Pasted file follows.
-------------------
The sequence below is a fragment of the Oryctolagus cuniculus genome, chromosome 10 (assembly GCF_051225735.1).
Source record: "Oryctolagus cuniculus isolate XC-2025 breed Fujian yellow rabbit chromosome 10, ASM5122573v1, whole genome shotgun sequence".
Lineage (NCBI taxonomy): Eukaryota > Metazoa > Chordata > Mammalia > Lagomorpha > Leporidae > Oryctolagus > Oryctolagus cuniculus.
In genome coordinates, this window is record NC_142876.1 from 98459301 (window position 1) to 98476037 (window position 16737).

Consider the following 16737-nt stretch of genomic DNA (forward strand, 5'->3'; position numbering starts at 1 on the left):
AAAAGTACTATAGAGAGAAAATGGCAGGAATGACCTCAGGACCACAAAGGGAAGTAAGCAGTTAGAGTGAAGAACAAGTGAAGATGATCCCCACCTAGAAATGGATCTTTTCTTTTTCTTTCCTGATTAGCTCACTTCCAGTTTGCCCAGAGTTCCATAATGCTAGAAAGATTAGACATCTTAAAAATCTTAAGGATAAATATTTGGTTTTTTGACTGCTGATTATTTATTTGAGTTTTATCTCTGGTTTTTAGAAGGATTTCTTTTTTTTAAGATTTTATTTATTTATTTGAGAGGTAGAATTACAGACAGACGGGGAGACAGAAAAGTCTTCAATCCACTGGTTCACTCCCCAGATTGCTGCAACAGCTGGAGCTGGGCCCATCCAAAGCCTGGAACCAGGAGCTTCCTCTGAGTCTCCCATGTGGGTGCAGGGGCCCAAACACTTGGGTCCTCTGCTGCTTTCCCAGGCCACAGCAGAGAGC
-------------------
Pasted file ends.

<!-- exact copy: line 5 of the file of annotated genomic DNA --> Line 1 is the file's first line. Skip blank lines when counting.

Consider the following 16737-nt stretch of genomic DNA (forward strand, 5'->3'; position numbering starts at 1 on the left):